Shakespeare’s Sonnets

by: William Shakespeare

The Dark Lady Quotes

Quotes The Dark Lady Quotes
Yet so they mourn, becoming of their woe, That every tongue says beauty should look so. (Sonnet 127)

In Sonnet 127, the speaker introduces the dark lady by saying that standards of beauty have changed, and now having a dark complexion is in style. He says that one would not consider sorrowful eyes beautiful, but in fact, anyone would want eyes as beautiful as hers. The speaker makes clear in this sonnet that even though the dark lady may not be conventionally attractive, he still finds her beautiful when she expresses her true feelings.

Therefore I lie with her, and she with me, And in our faults by lies we flattered be. (Sonnet 138)

Throughout Sonnet 138, the speaker explains how he and the dark lady continue to lie to each other—perhaps both physically and verbally—even though they know such behavior is wrong. However, he says that pretending to trust each other feels easier than facing and expressing the truth. Earlier in the sonnet, the speaker admits he’s lied about his age. Yet he indicates that he suspects a more serious wrongdoing on her part, suggesting her secretive and untrustworthy nature.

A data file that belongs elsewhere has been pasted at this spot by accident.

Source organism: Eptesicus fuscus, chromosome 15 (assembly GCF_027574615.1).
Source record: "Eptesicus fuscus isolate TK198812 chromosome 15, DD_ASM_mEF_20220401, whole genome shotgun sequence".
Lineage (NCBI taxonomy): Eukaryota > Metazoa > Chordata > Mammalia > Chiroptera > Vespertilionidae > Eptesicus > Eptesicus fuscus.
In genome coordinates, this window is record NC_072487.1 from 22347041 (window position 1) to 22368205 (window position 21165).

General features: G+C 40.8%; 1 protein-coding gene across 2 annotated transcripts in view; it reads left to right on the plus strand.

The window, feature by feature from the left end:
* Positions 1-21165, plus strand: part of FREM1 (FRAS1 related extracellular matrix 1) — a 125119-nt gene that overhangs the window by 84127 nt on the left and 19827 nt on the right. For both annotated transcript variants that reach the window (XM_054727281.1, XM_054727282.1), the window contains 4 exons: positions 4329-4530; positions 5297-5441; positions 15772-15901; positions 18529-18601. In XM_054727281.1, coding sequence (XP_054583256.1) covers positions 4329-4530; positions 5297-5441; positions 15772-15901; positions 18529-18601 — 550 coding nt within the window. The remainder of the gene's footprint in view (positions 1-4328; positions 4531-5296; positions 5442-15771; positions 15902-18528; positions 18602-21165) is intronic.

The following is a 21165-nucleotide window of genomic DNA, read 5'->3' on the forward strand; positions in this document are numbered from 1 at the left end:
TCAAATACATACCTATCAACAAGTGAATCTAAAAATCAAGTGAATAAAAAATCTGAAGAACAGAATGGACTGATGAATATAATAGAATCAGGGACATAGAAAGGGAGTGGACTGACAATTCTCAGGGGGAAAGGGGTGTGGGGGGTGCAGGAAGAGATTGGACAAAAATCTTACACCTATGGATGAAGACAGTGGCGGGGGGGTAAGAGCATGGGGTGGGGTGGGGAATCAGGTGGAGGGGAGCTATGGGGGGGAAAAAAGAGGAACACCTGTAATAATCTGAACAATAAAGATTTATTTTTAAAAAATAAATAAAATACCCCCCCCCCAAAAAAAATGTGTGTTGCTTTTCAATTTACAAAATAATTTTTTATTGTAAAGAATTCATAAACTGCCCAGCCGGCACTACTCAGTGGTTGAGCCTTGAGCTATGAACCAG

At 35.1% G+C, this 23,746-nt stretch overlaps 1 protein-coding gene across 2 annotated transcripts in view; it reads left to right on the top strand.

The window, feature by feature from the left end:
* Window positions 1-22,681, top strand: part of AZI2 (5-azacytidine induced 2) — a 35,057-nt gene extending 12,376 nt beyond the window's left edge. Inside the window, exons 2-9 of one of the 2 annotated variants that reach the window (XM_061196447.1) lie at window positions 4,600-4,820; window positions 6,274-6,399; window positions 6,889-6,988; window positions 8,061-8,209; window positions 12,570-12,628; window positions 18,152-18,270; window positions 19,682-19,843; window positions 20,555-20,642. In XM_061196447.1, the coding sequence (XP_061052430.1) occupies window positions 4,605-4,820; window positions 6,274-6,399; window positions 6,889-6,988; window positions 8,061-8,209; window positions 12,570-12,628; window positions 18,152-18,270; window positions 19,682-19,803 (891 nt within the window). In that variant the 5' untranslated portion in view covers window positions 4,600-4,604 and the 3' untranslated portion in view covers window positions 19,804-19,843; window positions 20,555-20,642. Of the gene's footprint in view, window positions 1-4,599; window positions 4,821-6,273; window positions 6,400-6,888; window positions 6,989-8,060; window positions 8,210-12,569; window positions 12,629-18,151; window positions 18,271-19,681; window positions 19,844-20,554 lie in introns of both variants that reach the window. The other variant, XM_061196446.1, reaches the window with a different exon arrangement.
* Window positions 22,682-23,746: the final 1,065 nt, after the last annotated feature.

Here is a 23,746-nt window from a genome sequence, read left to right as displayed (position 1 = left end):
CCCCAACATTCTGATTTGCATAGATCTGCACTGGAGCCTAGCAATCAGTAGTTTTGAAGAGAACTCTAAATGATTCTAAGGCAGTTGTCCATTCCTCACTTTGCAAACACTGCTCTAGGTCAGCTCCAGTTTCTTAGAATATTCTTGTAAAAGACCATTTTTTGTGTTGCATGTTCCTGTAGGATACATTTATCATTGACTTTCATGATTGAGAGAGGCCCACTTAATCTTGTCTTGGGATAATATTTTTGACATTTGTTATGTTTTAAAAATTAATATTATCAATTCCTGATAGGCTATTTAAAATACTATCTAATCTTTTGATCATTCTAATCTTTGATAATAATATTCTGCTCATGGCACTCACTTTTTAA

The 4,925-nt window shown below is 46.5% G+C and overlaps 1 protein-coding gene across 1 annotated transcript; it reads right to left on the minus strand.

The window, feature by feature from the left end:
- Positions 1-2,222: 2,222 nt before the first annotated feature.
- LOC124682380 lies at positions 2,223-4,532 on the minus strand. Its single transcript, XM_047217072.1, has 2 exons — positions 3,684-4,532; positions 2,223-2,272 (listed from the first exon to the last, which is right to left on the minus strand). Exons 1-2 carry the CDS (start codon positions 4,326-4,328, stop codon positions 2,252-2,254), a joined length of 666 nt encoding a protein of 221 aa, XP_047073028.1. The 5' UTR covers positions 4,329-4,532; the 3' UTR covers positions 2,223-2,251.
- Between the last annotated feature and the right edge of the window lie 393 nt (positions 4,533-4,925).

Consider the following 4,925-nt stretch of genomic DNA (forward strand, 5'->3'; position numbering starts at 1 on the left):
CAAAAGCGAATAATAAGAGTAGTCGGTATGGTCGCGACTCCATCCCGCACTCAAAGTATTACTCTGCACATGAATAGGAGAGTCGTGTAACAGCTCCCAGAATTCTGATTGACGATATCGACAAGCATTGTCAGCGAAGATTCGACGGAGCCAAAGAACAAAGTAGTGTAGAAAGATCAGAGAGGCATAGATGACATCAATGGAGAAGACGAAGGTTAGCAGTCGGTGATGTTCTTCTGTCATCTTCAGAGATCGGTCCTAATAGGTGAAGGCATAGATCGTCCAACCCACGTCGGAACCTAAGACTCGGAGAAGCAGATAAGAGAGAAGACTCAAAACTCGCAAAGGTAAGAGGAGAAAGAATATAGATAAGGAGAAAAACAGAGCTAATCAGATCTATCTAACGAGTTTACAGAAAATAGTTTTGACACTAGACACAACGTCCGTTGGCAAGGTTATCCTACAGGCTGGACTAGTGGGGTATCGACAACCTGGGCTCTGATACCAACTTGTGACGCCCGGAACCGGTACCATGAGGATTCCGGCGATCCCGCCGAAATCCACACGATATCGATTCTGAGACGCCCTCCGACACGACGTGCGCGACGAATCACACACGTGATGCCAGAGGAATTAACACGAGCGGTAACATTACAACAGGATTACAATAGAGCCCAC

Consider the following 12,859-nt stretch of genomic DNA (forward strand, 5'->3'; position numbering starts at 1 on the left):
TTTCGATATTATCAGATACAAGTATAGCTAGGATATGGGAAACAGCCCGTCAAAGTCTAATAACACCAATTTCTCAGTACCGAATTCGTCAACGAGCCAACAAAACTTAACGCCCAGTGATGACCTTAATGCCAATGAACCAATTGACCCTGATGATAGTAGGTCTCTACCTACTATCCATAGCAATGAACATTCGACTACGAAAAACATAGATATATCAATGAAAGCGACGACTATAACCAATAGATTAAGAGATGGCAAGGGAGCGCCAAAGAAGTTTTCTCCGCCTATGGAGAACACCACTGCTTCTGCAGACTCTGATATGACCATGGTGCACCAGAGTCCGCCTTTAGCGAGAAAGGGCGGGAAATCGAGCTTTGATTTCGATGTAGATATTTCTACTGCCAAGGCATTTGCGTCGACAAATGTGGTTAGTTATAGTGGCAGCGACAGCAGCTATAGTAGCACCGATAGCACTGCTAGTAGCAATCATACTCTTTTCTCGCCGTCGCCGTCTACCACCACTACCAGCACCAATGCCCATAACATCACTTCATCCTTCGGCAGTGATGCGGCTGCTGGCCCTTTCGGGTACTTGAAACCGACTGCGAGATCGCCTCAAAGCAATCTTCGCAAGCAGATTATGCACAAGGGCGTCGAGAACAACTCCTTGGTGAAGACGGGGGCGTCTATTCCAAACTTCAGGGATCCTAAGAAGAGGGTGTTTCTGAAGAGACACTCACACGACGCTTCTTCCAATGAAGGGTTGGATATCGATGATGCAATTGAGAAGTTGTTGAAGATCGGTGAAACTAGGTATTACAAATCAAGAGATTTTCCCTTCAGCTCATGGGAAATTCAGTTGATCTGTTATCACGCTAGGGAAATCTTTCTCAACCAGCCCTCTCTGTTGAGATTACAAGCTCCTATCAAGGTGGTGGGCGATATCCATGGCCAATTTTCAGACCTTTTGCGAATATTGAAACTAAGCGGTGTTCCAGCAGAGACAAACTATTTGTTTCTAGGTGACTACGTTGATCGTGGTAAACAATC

Or, if it do, not from those lips of thine, That have profaned their scarlet ornaments And sealed false bonds of love as oft as mine[.] (Sonnet 142)

Here, in Sonnet 142, the speaker tells the dark lady not to scold him, especially from lips that have been used to cheat on him. Readers may note that in this sonnet, the speaker also admits that he too has had many affairs. These details reveal the toxicity and dysfunction of their relationship. Yet, despite all of the infidelity, the speaker remains in love with her.

For I have sworn thee fair and thought thee bright, Who art as black as hell, as dark as night. (Sonnet 147)

In Sonnet 147, the speaker describes how his love for the dark lady has driven him mad, to the point where he feels ill. He says he must have been insane to have ever described her as beautiful and radiant. Although their relationship started out with him praising her unique, dark beauty, her evil nature now charges those characteristics with connotations of hell and night.

Shakespeare’s Sonnets: Popular pages